Since my teacher of the year nomination, I've had the opportunity to not only host a tour of my school district, but to visit other districts here in Oz as well with KTOY nominees from our region. Earlier this week our team visited two districts in towns only fifteen or so miles apart from one another. As a kindergarten teacher, I greatly enjoyed sneaking peeks into other early elementary classrooms, but also experienced some revelatory and emotional moments in the middle and high schools we toured as well.
In my career I know I've been fortunate to teach students with the help of not only experienced and highly qualified colleagues, but with the involved support and encouragement of my Stars' families. No, not every year was ideal. Inexperience was a problem. Horrific "parenting" made for long sleepless weekends and holiday breaks as I worried about whether or not my students were eating or escaping abuse or neglect. Budget considerations always seemed to be the bottom line, no matter how much of a PR spin was fed to parents and other community members. Like many teachers, I learned how to beg, borrow, steal, reuse, recycle, and creatively problem-solve to make a silk purse out of a sow's ear for the benefit of my students. I've been rewarded for my efforts, being hired in each state we've moved to every time Uncle Sam had our family relocate.
For the past three and a half years I've worked in a district often referred to as "La-La Land." I'm partnered with experienced colleagues and supportive administrators, and though we don't see eye to eye one hundred percent of the time, we can agree to disagree and try to compromise in the best possible way for our students. Additional grade level colleagues or specialists are only a phone call, email, text, or two minute car drive away. My classroom is equipped with most of the materials my students need each year for math, reading, science, social studies, music and movement and other creative explorations and constructions. I have a SMART Board, iPad, laptop, five desktop computers, and share twenty four iPads for students. Technical assistance is readily available when needed and professional development regarding technology happens regularly. Our district has its own planetarium housed at my school.
The grass isn't just greener on our side of the fence, it's saturated technicolor GREEN in our neck of the woods.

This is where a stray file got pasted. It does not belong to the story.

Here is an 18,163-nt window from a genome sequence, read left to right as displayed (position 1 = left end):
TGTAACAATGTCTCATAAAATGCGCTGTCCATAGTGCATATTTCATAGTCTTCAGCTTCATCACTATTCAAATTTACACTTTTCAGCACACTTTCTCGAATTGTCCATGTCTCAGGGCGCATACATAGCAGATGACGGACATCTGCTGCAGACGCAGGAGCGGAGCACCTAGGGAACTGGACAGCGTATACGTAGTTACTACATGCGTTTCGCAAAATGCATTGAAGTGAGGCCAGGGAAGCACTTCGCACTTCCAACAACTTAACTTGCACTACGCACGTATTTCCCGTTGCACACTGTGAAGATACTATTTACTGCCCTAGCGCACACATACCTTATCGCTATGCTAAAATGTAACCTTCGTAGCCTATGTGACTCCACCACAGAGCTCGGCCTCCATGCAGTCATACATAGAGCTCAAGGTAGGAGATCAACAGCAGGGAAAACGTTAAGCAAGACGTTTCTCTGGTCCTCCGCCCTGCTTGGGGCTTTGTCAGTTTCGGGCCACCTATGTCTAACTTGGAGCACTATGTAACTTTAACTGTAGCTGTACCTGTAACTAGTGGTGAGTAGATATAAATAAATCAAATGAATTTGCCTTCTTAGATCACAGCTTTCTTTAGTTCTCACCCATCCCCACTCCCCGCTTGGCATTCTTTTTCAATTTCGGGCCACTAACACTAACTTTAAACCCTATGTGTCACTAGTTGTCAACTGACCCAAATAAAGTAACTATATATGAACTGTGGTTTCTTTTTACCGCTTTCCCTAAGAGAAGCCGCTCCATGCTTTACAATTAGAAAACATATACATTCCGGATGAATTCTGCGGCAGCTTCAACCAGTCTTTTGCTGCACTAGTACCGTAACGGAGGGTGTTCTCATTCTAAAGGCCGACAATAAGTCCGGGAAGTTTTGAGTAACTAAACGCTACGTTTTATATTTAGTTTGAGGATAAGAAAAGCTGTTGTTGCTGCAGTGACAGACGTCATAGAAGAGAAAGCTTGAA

We're not sipping lattes on lawn furniture for recess duty though. We're often caught in a whirlwind of change not only because of our exceptionally high student turnover rate (over half of our population relocates after one year) but because our district is always looking for the newest learning tool, effective/efficient program, or paradigm shift that will continue to give our students an edge. Doing what we can to stay abreast of best practices, while well-intentioned can be exhausting. Re-evaluating curriculum materials and curriculum-delivery-tools annually, mapping, flexing, PLC'ing, grade level planning, intervening, preparing and attending professional development, learning new SOP's for technology integration and usage and constantly updating those SOP's as we go along makes for a dynamic environment full of fast-paced evolution and change. Toss in the shift to the Common Core and it's safe to say it's been difficult to find time to stop and smell the roses, much less maintain a regular family schedule.
Visiting other schools in the state, I've seen and been told about each district's issues, concerns, and strengths. Visits will continue through May, as our team observes how each district interprets today's public school requirements for data, intervention and instruction, and how their resources, pace, and pedagogies compare to one another. While inspired by the creativity and caring for students that I've seen, I have to remind myself to bring my bottle of Exedrin. Seeing the struggles, hearing the concerns, and witnessing the cost to students and teachers as many schools struggle to stay afloat is migraine and even guilt-inducing. I remember being in the thick of a constant battle zone when I taught in districts elsewhere.
Though grateful for my job, it's still difficult when I realize I'm feeling like some sort of survivor who made it out alive and intact, on parade in front of fellow educators still down in the trenches.